The Warburg Institute

The Warburg Institute of the University of London exists principally to further the study of the classical tradition, that is of those elements of European thought, literature, art and institutions which derive from the ancient world. The Institute stems from the personal library of the Hamburg scholar Aby Warburg (1866-1929), whose research centred on the intellectual and social context of Renaissance art. In 1921 this library became a research institute in cultural history, and both its historical scope and its activities as a centre for lectures and publications expanded. In 1933 it moved from Germany to London to escape the Nazi regime, and in 1944 it was incorporated in the University of London. It is now a member-Institute of the University’s School of Advanced Study. Its first Director was Fritz Saxl followed by Henri Frankfort, Gertrud Bing, E. H. Gombrich, J. B. Trapp, Nicholas Mann, Charles Hope and Peter Mack. The tradition drawn on by the Institute includes the work of such distinguished scholars as Warburg himself, Fritz Saxl, Ernst Cassirer, Raymond Klibansky, P. O. Kristeller, Otto Kurz, Arnaldo Momigliano, E. H. Gombrich, D. P. Walker, Frances A. Yates, Charles B. Schmitt and Michael Baxandall. It has been a tradition of new departures achieved primarily by working across the boundaries of established disciplines. The Institute continues to promote this approach through all its research activities.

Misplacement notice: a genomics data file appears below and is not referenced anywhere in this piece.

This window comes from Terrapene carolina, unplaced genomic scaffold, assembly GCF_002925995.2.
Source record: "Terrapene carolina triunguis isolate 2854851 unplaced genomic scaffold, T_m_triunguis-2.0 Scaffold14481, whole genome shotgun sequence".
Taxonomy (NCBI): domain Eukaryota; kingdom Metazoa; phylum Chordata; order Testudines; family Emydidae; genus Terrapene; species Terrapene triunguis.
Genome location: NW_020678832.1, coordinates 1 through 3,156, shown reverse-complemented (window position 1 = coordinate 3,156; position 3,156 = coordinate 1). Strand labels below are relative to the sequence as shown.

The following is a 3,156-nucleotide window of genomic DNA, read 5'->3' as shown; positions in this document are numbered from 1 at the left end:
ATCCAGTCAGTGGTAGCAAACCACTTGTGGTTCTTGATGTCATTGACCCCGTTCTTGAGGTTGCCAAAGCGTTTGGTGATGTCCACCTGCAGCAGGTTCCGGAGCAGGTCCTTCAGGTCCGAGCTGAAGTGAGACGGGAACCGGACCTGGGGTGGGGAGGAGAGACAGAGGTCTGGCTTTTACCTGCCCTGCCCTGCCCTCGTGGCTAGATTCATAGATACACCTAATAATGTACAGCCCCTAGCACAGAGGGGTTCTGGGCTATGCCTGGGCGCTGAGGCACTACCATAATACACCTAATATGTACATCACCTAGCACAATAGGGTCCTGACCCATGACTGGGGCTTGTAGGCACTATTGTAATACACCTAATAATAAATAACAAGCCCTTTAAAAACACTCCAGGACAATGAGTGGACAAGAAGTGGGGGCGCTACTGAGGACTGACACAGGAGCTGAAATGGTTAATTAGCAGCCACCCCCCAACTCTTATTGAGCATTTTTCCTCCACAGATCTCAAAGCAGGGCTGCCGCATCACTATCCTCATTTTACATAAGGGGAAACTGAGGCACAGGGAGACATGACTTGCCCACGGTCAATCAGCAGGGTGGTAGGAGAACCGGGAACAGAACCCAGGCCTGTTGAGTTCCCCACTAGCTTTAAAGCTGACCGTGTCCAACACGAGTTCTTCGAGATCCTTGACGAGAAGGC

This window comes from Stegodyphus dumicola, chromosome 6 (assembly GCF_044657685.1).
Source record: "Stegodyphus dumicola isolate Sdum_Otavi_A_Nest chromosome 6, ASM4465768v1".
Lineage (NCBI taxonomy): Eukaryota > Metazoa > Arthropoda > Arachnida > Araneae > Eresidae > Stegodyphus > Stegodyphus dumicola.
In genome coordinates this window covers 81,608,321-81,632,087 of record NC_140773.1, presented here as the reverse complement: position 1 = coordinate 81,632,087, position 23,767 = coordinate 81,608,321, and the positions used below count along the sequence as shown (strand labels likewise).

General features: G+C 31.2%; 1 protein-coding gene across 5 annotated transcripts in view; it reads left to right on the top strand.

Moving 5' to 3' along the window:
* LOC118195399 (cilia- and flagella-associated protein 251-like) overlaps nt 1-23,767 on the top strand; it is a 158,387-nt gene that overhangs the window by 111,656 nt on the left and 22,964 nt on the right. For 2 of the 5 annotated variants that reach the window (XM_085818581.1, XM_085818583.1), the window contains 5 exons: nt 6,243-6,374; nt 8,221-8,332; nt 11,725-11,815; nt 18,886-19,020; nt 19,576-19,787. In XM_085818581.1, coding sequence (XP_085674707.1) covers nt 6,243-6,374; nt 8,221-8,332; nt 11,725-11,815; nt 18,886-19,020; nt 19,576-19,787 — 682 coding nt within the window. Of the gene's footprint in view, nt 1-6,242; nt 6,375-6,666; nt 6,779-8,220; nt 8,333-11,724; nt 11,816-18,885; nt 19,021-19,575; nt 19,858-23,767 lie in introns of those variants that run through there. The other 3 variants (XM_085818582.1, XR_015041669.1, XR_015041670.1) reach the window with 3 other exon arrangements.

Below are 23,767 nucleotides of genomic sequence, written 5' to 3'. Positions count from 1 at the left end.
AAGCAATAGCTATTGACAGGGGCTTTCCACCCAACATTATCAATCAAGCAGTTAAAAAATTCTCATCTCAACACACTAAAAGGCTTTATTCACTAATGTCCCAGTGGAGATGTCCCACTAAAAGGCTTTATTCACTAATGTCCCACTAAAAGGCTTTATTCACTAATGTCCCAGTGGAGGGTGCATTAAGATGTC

The Institute houses an Archive, a Library and a Photographic Collection. The Archive holds the papers of Aby Warburg, Fritz Saxl and other staff members of the Institute, including both sides of their correspondence with many leading scholars of the twentieth century. The Warburg Institute is a member Institute of the School of Advanced Study at the University of London.